We dropped anchor at Great Harbour, a sheltered bay at the base of 300-metre peaks, and revved up the dinghy to head for White Bay with its beautiful stretch of sand beach. The bay is synonymous with the Soggy Dollar bar, so named for the soggy state of the dollar bills used to pay for drinks after swimming ashore from an anchored craft. One does not go to the Soggy Dollar without ordering a Painkiller, a mix of crushed ice, dark rum, cream of coconut, pineapple and orange juice. The fastest way to banish thoughts of Canadian ice and snow is to sit under a coconut palm, Painkiller in hand (although the yacht’s steward Kay whips up her own version that gives anything on land a run for its money).

Next morning, just a two-hour cruise away, we anchored at Norman Island, slipped on flippers and masks and snorkelled The Caves. Dinner outside gave us a perfect line on the sunset, where we overnighted in The Bight, a well-sheltered, deep harbour. In between snorkelling and sunset there was a little reading, some sunning, more swimming, a hike to overlooks above Pirates Bight and the occasional nap. Bedtime was the gentlest of rocking; a bassinet on the waves.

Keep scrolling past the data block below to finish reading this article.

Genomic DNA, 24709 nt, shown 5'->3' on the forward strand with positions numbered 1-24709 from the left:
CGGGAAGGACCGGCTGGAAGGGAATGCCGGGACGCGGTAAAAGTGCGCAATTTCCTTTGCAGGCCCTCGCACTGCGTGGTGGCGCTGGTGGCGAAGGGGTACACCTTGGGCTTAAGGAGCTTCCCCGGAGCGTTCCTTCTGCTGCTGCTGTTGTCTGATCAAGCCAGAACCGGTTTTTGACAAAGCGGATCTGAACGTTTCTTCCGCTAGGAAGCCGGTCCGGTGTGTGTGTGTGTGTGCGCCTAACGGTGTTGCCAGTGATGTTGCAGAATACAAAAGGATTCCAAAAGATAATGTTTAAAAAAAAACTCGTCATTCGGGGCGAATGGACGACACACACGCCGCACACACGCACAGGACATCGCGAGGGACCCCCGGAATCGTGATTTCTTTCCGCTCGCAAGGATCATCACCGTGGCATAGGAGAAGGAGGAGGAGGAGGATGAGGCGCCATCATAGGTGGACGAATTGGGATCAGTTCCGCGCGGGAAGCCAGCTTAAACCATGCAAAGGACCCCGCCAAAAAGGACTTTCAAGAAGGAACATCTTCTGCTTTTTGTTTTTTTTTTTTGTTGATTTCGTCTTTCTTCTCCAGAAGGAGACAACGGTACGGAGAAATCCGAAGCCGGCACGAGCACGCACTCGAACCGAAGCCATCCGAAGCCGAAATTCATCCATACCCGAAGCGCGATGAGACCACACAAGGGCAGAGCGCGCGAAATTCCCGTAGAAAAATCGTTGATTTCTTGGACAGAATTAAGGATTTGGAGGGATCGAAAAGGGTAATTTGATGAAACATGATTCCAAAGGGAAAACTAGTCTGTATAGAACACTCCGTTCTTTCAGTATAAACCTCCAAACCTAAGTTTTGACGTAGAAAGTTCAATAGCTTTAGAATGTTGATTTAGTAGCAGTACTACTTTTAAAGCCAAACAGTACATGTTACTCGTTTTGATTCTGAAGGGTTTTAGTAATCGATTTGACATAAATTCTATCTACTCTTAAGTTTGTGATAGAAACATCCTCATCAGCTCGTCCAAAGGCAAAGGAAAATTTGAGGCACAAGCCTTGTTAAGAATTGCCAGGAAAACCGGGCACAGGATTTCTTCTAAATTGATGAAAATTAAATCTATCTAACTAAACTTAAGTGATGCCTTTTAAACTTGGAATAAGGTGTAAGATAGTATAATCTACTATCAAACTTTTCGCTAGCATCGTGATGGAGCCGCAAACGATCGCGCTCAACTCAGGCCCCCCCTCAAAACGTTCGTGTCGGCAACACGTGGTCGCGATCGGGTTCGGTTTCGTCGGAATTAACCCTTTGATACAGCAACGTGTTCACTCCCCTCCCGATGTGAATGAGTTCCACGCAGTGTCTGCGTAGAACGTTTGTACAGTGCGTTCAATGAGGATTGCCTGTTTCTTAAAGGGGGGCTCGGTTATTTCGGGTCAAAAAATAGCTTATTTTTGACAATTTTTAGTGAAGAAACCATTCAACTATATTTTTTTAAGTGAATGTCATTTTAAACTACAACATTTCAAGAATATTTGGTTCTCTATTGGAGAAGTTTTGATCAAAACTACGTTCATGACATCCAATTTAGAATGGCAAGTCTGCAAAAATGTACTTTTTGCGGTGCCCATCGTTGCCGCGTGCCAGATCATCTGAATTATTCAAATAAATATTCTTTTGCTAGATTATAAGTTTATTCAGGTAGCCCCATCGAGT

By breakfast the next morning Martin had us well underway to our final stop, The Baths National Park on Virgin Gorda. The shoreline park is known for its unique jumble of enormous granite boulders formed when volcanic lava was thrown sky high during an eruption millions of years ago.

We dropped anchor, hopped into the clear waters and swam to shore. There’s a pathway winding and looping through the pile of boulders, with shallow grottos for quick dips along the way and breathtaking views mixing the granite grey with the deep blue and aquamarine of the sea.

Another day of swim-dry-repeat. And another day when I didn’t miss my clothes closet back home.

Travel Planner

To book your perfect sailing vacationin the British Virgin Islands, visit moorings.com and bvitourism.com.